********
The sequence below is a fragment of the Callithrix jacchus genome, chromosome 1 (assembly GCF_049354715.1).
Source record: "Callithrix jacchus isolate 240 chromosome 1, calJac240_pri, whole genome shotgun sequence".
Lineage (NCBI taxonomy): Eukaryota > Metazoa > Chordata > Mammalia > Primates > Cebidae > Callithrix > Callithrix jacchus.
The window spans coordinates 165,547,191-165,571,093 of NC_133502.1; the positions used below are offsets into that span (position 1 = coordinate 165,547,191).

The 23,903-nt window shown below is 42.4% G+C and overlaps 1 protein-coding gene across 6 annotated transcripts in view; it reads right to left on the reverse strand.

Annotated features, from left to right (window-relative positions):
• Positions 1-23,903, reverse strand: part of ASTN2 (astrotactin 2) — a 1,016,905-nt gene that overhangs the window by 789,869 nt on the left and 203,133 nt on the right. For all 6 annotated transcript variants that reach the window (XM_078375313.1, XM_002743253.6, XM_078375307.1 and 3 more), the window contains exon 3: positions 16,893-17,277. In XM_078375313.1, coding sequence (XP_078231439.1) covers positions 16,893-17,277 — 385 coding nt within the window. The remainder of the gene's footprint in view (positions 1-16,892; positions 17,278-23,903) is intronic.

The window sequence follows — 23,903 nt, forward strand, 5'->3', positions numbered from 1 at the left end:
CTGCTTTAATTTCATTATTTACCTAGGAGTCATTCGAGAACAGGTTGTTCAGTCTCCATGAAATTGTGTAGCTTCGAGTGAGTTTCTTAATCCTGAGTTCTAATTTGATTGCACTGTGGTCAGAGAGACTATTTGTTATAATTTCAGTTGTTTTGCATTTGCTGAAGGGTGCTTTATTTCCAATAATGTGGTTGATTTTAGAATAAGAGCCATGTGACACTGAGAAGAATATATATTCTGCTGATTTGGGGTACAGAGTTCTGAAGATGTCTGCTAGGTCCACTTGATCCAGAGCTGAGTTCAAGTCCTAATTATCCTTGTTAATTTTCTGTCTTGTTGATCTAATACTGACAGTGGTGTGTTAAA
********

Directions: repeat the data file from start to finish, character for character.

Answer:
The sequence below is a fragment of the Callithrix jacchus genome, chromosome 1 (assembly GCF_049354715.1).
Source record: "Callithrix jacchus isolate 240 chromosome 1, calJac240_pri, whole genome shotgun sequence".
Lineage (NCBI taxonomy): Eukaryota > Metazoa > Chordata > Mammalia > Primates > Cebidae > Callithrix > Callithrix jacchus.
The window spans coordinates 165,547,191-165,571,093 of NC_133502.1; the positions used below are offsets into that span (position 1 = coordinate 165,547,191).

The 23,903-nt window shown below is 42.4% G+C and overlaps 1 protein-coding gene across 6 annotated transcripts in view; it reads right to left on the reverse strand.

Annotated features, from left to right (window-relative positions):
• Positions 1-23,903, reverse strand: part of ASTN2 (astrotactin 2) — a 1,016,905-nt gene that overhangs the window by 789,869 nt on the left and 203,133 nt on the right. For all 6 annotated transcript variants that reach the window (XM_078375313.1, XM_002743253.6, XM_078375307.1 and 3 more), the window contains exon 3: positions 16,893-17,277. In XM_078375313.1, coding sequence (XP_078231439.1) covers positions 16,893-17,277 — 385 coding nt within the window. The remainder of the gene's footprint in view (positions 1-16,892; positions 17,278-23,903) is intronic.

The window sequence follows — 23,903 nt, forward strand, 5'->3', positions numbered from 1 at the left end:
CTGCTTTAATTTCATTATTTACCTAGGAGTCATTCGAGAACAGGTTGTTCAGTCTCCATGAAATTGTGTAGCTTCGAGTGAGTTTCTTAATCCTGAGTTCTAATTTGATTGCACTGTGGTCAGAGAGACTATTTGTTATAATTTCAGTTGTTTTGCATTTGCTGAAGGGTGCTTTATTTCCAATAATGTGGTTGATTTTAGAATAAGAGCCATGTGACACTGAGAAGAATATATATTCTGCTGATTTGGGGTACAGAGTTCTGAAGATGTCTGCTAGGTCCACTTGATCCAGAGCTGAGTTCAAGTCCTAATTATCCTTGTTAATTTTCTGTCTTGTTGATCTAATACTGACAGTGGTGTGTTAAA